SOURCE: Stephen Bates in the Guardian (11-13-06)
The Creation Museum - motto: "Prepare to Believe!" - will be the first institution in the world whose contents, with the exception of a few turtles swimming in an artificial pond, are entirely fake. It is dedicated to the proposition that the account of the creation of the world in the Book of Genesis is completely correct, and its mission is to convince visitors through a mixture of animatronic models, tableaux and a strangely Disneyfied version of the Bible story.
Its designer, Patrick Marsh, used to work at Universal Studios in Los Angeles and then in Japan before he saw the light, opened his soul to Jesus, and was born anew...
SOURCE: NYT (11-14-06)
The colossal Haida canoe populated with 17 painted plaster Northwest Coast Indians had been a fixture of the museum’s West 77th Street halls for so long — almost a century — that the life-size Indians themselves acquired their own kind of historical significance.
But this year, workers removing decades of grime from the canoe discovered just how much a good cleaning enhanced the beauty of its original paintings, of an eagle and a killer whale.
So now the 63-foot-long canoe will be exhibited as it originally was in 1883: hanging from the ceiling. The paintings will be in full view 15 feet from the floor, but up in the air, the Indians would be barely visible. So they are not coming back.
The Indian sculptures “were accurate,” said Peter M. Whiteley, the museum’s curator of North American ethnology. “But the figures...
SOURCE: dpa German Press Agency (11-11-06)
Five months before his November 1963 assassination, Kennedy visited West Berlin and gave a speech on June 26, 1963 in which he proclaimed his unity with the people of Berlin in the struggle against the communists.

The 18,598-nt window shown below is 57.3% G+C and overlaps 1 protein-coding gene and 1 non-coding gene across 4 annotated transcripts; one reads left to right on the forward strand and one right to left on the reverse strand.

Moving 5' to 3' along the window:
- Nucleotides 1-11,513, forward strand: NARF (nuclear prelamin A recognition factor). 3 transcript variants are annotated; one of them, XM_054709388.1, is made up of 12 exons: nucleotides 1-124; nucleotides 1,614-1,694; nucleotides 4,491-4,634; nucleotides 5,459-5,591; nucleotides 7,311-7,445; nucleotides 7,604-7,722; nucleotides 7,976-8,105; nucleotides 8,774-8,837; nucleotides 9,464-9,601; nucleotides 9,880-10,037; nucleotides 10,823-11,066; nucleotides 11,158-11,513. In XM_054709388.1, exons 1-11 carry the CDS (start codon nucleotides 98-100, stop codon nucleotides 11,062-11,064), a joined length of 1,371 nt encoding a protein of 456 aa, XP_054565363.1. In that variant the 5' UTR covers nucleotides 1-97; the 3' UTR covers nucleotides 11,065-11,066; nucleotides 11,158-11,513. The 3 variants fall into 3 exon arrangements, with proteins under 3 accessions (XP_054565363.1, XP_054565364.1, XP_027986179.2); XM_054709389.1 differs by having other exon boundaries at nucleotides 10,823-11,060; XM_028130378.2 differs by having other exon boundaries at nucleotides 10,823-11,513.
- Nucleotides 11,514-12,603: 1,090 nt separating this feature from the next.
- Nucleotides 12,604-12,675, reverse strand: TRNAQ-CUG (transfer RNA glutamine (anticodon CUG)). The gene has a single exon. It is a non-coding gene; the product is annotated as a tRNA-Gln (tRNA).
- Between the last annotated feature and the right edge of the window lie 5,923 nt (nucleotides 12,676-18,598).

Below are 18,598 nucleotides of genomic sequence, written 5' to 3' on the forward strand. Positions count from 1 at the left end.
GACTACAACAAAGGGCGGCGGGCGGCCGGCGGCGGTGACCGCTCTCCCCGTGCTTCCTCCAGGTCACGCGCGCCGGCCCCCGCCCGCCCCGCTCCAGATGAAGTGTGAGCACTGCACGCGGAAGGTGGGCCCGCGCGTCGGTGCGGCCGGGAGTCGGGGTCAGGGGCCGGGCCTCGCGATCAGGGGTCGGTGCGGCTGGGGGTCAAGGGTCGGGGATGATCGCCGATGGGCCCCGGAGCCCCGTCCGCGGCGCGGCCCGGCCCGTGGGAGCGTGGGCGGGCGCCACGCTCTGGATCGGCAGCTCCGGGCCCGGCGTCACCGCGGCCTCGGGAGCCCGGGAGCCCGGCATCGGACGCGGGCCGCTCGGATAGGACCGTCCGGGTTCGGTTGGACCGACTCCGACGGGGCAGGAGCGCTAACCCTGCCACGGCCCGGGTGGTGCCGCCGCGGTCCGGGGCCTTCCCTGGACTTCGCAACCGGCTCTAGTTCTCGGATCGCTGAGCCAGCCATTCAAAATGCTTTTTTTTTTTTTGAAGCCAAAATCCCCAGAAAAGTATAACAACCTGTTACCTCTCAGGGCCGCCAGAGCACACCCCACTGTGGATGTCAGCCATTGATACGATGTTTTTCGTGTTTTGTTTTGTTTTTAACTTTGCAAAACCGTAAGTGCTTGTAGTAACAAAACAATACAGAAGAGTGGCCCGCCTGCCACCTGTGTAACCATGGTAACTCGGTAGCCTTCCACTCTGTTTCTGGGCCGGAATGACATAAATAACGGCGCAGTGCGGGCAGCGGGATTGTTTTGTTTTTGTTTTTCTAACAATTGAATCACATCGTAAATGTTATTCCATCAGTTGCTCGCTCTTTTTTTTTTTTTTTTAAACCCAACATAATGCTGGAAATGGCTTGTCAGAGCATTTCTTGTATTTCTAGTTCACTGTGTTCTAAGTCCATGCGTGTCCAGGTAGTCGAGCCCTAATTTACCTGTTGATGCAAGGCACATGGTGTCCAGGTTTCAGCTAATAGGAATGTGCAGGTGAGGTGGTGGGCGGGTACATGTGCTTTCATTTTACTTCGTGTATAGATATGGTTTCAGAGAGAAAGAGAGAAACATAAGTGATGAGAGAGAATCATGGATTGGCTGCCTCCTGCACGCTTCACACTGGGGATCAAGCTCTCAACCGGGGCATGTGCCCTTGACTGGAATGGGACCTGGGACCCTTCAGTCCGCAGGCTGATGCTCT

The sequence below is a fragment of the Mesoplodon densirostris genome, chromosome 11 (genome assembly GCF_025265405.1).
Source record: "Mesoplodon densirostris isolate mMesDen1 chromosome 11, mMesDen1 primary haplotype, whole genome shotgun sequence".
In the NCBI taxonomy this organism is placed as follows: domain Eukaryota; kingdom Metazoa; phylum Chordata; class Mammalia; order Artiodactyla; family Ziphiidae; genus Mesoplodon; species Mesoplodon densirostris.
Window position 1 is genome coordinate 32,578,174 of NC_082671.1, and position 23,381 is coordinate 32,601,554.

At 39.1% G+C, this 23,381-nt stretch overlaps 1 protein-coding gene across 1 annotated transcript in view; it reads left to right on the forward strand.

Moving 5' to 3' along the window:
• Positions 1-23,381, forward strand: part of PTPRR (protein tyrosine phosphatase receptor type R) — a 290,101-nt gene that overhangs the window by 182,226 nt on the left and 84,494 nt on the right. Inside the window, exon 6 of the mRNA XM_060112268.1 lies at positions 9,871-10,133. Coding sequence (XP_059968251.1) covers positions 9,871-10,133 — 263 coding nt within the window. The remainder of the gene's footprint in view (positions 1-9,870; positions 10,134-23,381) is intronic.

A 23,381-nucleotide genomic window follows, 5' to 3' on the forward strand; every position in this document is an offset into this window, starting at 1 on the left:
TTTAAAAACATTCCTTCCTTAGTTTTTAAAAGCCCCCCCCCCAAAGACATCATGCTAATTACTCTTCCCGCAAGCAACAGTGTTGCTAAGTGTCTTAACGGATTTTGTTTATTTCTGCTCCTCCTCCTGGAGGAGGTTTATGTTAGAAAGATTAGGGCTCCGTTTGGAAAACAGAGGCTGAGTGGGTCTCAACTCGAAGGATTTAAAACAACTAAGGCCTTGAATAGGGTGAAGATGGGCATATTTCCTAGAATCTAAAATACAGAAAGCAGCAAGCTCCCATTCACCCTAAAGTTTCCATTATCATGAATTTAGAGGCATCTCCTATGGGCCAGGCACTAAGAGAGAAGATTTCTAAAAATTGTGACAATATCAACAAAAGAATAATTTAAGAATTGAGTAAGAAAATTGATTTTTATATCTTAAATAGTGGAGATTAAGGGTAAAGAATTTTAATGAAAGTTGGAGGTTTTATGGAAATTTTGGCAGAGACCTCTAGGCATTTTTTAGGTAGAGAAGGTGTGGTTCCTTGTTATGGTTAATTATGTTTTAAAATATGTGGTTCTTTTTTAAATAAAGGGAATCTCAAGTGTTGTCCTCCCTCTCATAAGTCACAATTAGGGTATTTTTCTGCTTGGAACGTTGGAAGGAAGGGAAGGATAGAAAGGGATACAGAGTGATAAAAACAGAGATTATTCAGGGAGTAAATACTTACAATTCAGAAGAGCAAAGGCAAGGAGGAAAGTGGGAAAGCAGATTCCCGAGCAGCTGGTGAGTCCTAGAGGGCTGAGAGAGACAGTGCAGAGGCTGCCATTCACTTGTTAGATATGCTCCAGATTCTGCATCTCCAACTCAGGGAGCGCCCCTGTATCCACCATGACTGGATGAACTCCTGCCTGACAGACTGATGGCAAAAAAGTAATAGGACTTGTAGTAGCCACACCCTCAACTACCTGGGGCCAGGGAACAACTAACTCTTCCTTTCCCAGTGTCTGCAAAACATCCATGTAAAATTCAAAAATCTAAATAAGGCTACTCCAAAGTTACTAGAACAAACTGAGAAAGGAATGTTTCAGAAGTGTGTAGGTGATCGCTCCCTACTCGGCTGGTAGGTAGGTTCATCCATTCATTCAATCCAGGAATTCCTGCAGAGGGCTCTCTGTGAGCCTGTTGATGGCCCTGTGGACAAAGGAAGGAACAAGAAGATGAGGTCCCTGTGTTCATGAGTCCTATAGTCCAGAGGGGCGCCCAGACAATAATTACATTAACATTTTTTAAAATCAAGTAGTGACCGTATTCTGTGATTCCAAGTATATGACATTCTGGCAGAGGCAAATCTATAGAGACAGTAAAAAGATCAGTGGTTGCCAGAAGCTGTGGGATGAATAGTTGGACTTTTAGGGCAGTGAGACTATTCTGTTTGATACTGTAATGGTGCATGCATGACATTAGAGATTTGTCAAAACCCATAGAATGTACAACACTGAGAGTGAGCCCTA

The city, secured by US, British and French troops, was surrounded by communist East German territory.
Anthony Kennedy Shriver, who attended the opening, is the nephew of John F Kennedy, Robert Kennedy and Ted Kennedy.
SOURCE: Guardian (11-13-06)
McQueen, nicknamed the King of Cool, was one of the biggest box office draws of the 1960s and 1970s and was as famous for his racing as he was for his acting.
SOURCE: Times Online (UK) (11-11-06)
The paintings are from the Age of Discovery when naturalists sailed the world to explore newly discovered lands and unearthed tens of thousands of species of animals and plants.
Many are the first-known images of newly discovered plants and animals and were the means by which previously unknown species were introduced to the public in Britain and Europe.
They come from an era when wildlife was first studied in detail and include species, such as the passenger pigeon, that have become extinct.
SOURCE: Telegraph (UK) (11-12-06)
Now, the Empire is being brought out of the shadows by the people who were once its subjects.
So great is the interest from Commonwealth subjects keen to know more about their heritage, that the British Empire and Commonwealth Museum in Bristol is to put the private photographic collections of hundreds of former British colonists on line as part of its new Images of Empire exhibition.
From Thursday, 6,000 never-before-seen images of colonial life, as well as 100 films, will be available online, in a move that — according to the museum's experts — would have been unthinkable even 10 years ago.